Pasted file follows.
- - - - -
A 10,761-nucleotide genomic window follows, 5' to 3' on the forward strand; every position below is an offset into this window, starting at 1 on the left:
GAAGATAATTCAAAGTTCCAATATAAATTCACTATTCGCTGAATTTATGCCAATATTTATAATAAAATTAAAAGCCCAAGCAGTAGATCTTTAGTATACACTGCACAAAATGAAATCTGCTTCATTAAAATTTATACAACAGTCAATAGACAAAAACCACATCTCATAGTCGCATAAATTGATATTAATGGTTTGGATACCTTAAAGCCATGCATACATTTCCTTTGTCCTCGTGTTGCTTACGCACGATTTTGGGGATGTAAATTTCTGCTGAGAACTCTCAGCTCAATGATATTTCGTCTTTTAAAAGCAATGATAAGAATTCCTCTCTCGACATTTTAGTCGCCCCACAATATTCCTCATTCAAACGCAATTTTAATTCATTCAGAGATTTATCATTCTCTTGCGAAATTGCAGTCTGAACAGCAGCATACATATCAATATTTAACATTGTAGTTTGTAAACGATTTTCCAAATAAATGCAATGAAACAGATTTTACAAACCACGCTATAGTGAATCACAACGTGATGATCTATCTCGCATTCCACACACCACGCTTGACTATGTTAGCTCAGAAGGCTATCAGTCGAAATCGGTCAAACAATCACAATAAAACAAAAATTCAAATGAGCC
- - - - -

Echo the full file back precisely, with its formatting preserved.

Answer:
A 10,761-nucleotide genomic window follows, 5' to 3' on the forward strand; every position below is an offset into this window, starting at 1 on the left:
GAAGATAATTCAAAGTTCCAATATAAATTCACTATTCGCTGAATTTATGCCAATATTTATAATAAAATTAAAAGCCCAAGCAGTAGATCTTTAGTATACACTGCACAAAATGAAATCTGCTTCATTAAAATTTATACAACAGTCAATAGACAAAAACCACATCTCATAGTCGCATAAATTGATATTAATGGTTTGGATACCTTAAAGCCATGCATACATTTCCTTTGTCCTCGTGTTGCTTACGCACGATTTTGGGGATGTAAATTTCTGCTGAGAACTCTCAGCTCAATGATATTTCGTCTTTTAAAAGCAATGATAAGAATTCCTCTCTCGACATTTTAGTCGCCCCACAATATTCCTCATTCAAACGCAATTTTAATTCATTCAGAGATTTATCATTCTCTTGCGAAATTGCAGTCTGAACAGCAGCATACATATCAATATTTAACATTGTAGTTTGTAAACGATTTTCCAAATAAATGCAATGAAACAGATTTTACAAACCACGCTATAGTGAATCACAACGTGATGATCTATCTCGCATTCCACACACCACGCTTGACTATGTTAGCTCAGAAGGCTATCAGTCGAAATCGGTCAAACAATCACAATAAAACAAAAATTCAAATGAGCC